Review: Gravity (2013)
Gravity is kind of like Breaking Bad in space. Not so much in plot, it's not about Sandra Bullock and George Clooney selling meth to aliens from the ISS, but in circumstance.
Just as Walter White and Jesse Pinkman pull their feet out of one big pile of shit only to step into another, from beginning to end in Gravity, it's just one damn thing after the next. A series of unfortunate events occurring a couple thousands miles above Earth.
Gravity is a sensory experience. Your eyes, your ears, your emotions, will get a workout. Your arms will probably get a workout while you're gripping your seat, your nose will probably get a workout when you wet yourself. Just kidding, it's not that bad. It's creepy more than scary. But deeply creepy. How much creepier can it get than free floating out into space?
Gravity is the ultimate logline movie. A logline is sentence or two that sums up an entire movie. The better the movie is summed up in the logline, the more the head studio cheese will want to make it. Gravity's logline?: Astronauts are fixing a satellite up in space, debris hit them, communications with earth are lost.
That's about it. They try to get themselves to safety, but, in space, in zero gravity, all alone, it's tough. Not to mention that debris that's travelling at the speed of a bullet that hit them is orbiting Earth and will swing back around and hit them again in an hour and a half.
The two main astronauts are played by Sandra and George. This isn't George's first time in space. In 2002 he played Chris Kelvin in the movie Solaris, about a strange planet being orbited by a space station in which the entire crew has gone bananas.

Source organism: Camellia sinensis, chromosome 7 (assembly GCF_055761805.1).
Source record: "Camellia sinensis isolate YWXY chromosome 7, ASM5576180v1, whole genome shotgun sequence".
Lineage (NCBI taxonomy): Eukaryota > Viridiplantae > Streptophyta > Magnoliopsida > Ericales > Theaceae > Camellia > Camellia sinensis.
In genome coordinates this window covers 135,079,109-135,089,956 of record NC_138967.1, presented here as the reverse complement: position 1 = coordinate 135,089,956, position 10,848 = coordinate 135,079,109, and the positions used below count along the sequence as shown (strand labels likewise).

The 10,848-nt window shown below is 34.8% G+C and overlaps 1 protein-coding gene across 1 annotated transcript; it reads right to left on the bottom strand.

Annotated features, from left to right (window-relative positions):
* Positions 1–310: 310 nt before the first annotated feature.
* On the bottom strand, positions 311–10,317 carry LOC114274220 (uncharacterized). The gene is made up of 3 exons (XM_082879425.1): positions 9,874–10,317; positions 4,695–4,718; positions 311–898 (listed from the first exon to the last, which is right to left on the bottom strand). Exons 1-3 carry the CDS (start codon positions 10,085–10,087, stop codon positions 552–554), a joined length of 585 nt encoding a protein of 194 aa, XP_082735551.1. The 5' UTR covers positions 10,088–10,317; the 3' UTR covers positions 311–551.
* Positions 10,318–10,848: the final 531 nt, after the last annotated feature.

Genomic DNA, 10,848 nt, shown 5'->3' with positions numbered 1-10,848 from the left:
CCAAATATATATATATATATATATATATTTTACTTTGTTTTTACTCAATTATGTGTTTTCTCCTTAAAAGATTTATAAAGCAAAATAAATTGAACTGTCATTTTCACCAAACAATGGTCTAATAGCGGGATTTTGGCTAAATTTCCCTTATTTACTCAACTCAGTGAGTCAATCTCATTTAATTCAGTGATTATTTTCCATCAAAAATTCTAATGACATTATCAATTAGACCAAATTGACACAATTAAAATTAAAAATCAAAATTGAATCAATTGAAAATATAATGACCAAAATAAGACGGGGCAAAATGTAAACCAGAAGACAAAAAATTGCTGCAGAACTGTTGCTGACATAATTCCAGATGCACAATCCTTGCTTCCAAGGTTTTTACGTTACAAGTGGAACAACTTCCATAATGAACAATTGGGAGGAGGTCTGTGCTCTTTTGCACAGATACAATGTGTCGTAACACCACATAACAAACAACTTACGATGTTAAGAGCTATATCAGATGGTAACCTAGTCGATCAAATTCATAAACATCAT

There's really not much to say about George. He's more or less the modern times' Cary Grant. That same suave, charismatic, perfectly groomed playboy in nearly every role. Sandra Bullock on the other hand, recipient of the most undeserved Oscar of all time, is great as the emotionally frazzled but strong when she needs to be Ryan Stone. Which is good because her character carries this movie through all of its perils and tight corners.
Gravity is so far, and will undoubtably remain to be, the most visually spectacular movie of the year. The Oscar for Best Special Effects already has Gravity's name etched on its faceplate. There's no doubt whatsoever that the whole thing is the product of greenscreen CGI, but it looks entirely convincing from beginning to end.
Not only that, but if you see the film in 3D, which you should (you won't hear me say that very often), it will enhance your experience in every way. Director Alfonso Cuaron has joined the likes of James Cameron and Martin Scorsese and used 3D the way it is supposed to be used, to add depth and richness rather than as a marketing ploy or a way to rip an extra three bucks from our pockets.
Gravity is one of those movies where everything just clicks, like the mechanics of a deadbolt. The music masterfully complements and heightens the images; the images are photorealistic; the acting is in the right place; the story is far fetched, but in that Breaking Bad, 'I don't care because it's just too damn entertaining' kind of way.
And like a jigsaw puzzle, it all ties together to create something much more beautiful and unique than the sum of its parts.
Gravity is one of the best movies of the year and Alfonso Cuaron (director of the chilling Children of Men and the best of the Harry Potter's, Prisoner of Azkaban) is officially one of the best directing talents in the business today.
Verdict: At one moment breathtaking, at the next anxiety-provoking, Gravity is one of the best, most unique experiences of the year that is sure to absorb a bevy of nominations when the awards season nominations kick off.